Prelates attend the opening Mass of the Synod of Bishops on the family celebrated by Pope Francis in St. Peter's Basilica at the Vatican Oct. 4. CNS/Paul Haring

Synod’s challenge

By 
  • October 8, 2015

Pope Francis has energized debate about the threat to the planet’s natural environment. But now he faces an even greater challenge — mobilizing Catholics and society in general to tackle the man-made threat to the bedrock of our social environment, the family.

That’s what more than 300 cardinals, bishops, priests and Catholic laypeople are addressing at a Synod of Bishops on the Family, which runs in the Vatican until Oct. 25. Most pre-Synod headlines focused on the issues of annulment, communion for divorced and remarried couples and same-sex unions, but those topics hardly begin to scratch the surface of the bishops’ agenda. The matters to be discussed are far more fundamental and sweeping.

It’s important to keep that in mind in the coming days. For Francis, few issues are more pressing than nursing the open wounds the modern age has inflicted on family life. He has made family — in the traditional sense of the word — a priority of his pontificate and boldly asked his bishops to cast a wide net to examine several complex and interconnected pressure points that make family life difficult for so many in today’s culture.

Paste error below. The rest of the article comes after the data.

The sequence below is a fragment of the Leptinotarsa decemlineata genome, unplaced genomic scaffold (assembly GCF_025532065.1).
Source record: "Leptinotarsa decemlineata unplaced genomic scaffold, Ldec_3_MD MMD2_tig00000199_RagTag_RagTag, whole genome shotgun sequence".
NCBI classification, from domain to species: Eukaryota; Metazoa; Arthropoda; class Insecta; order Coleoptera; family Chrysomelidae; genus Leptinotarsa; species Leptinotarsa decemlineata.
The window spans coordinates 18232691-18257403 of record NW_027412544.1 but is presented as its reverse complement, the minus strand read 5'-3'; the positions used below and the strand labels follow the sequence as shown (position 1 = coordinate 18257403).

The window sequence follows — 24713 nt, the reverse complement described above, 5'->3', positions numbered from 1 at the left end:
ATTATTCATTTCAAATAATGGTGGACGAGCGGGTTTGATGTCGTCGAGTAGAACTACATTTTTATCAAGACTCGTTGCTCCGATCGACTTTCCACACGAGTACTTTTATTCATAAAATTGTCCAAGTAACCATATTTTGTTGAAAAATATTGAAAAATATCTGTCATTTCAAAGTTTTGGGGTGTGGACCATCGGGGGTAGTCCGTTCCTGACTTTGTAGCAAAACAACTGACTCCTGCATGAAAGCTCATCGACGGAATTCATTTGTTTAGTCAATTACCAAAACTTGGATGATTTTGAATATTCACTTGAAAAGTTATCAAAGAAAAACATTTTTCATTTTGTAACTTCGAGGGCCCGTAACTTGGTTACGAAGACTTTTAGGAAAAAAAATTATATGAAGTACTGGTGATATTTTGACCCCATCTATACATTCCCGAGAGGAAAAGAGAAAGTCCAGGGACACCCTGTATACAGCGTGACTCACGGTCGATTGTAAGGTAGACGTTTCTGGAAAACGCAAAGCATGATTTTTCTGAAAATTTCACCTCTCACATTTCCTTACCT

He wants the Synod to delve into the impact of poverty, war, migration and unemployment; to explore the consequences of Earth’s changing climate, consumerism and mass media; to study challenges created by feminism, gender theory, infertility, artificial reproduction, abortion and aging; to reflect on marriage formation, counselling, the reasons couples delay or decline marriage and have fewer children; and to consider the role of faith, prayer and catechesis in strengthening the bond between Church and family.

The Pope has called family “the essential cell of society and the Church,” and he says that cell is in crisis. It is a crisis that inflicts spiritual and material “devastation” on countless people, he says. In particular, as society becomes blasé about marriage, procreation and family stability, the most seriously impacted are women, children and the elderly, the weak and vulnerable, who often fall into poverty. “It is always they who suffer the most,” he said.

The Church, he believes, is obligated to aggressively react to this emergency by developing responses that combine respect for Church teaching with pastoral support, encouragement and mercy. Judgmental approaches, he correctly states, only drive people away from a Church that should always be welcoming, particularly to those suffering most. So he is challenging his bishops to, yes, be faithful to doctrine, but to also be creative in seeking ways to comfort and sustain families enveloped in spiritual and physical turmoil.

Finding that balance in a world prone to hasty judgment and condemnation will require courage, humility and prayer, Francis said. That’s true. But families confronting so many challenges deserve nothing less from their bishops.

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